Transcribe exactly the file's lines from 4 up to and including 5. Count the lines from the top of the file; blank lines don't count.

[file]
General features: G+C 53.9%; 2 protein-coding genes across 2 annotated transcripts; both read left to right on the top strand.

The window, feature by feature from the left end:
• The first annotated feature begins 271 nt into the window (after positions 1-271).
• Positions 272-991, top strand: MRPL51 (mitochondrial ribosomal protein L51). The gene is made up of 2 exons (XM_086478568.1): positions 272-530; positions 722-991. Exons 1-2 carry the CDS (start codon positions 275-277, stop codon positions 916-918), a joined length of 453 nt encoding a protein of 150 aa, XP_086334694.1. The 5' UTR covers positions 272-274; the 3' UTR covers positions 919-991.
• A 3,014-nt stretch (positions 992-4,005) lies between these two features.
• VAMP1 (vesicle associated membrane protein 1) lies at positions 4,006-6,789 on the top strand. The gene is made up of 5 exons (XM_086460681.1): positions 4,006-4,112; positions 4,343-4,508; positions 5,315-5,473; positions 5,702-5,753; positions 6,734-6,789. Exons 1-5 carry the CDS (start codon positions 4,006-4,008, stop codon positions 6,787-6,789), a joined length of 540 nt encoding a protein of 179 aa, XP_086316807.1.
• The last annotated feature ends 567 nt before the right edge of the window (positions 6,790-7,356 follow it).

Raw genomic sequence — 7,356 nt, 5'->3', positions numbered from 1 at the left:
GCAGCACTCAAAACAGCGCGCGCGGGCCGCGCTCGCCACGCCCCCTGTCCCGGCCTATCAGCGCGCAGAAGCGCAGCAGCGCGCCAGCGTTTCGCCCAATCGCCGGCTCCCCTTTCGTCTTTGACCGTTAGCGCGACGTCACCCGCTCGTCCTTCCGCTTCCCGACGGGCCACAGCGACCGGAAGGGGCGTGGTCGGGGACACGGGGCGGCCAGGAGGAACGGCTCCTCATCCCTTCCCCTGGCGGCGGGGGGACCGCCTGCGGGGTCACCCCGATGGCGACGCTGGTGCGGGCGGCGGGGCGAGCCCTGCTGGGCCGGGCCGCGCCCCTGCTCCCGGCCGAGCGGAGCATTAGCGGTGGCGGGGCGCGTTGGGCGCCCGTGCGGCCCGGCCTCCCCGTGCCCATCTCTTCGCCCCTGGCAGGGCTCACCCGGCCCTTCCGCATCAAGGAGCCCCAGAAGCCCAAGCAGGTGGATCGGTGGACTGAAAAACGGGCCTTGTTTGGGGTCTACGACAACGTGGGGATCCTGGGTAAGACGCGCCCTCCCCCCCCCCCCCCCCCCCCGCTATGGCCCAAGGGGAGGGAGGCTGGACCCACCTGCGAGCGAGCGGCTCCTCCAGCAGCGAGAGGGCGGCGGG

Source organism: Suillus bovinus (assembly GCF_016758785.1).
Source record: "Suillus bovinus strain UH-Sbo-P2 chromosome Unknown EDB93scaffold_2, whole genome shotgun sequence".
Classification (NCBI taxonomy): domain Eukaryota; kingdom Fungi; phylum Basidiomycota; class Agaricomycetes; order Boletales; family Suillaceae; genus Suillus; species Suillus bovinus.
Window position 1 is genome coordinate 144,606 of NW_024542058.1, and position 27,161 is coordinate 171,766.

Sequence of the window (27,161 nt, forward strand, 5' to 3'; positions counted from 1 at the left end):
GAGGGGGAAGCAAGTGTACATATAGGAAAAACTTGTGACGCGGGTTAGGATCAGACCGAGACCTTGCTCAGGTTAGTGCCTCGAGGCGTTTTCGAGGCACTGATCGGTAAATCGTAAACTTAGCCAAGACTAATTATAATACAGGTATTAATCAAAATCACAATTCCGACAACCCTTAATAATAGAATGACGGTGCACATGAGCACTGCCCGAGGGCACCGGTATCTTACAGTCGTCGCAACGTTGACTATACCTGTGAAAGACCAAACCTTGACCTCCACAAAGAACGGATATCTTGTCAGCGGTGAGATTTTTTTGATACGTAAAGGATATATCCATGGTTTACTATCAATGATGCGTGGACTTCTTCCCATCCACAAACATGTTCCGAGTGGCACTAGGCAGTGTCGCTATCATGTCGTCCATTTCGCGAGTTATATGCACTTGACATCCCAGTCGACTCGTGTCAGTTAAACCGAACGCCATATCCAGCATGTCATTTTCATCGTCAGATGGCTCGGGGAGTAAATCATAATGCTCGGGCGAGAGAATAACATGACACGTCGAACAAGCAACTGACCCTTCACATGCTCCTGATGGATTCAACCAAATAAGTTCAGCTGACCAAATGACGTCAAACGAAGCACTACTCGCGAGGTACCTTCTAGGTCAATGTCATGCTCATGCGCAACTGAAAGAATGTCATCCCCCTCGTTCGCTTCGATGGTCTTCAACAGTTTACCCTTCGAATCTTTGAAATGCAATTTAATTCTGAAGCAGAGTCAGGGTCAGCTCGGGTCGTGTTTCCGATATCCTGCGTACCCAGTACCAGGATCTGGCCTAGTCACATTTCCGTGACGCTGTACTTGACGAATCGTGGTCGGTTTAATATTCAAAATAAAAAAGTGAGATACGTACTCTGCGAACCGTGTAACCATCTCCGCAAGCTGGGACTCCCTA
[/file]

• Positions 272-991, top strand: MRPL51 (mitochondrial ribosomal protein L51). The gene is made up of 2 exons (XM_086478568.1): positions 272-530; positions 722-991. Exons 1-2 carry the CDS (start codon positions 275-277, stop codon positions 916-918), a joined length of 453 nt encoding a protein of 150 aa, XP_086334694.1. The 5' UTR covers positions 272-274; the 3' UTR covers positions 919-991.
• A 3,014-nt stretch (positions 992-4,005) lies between these two features.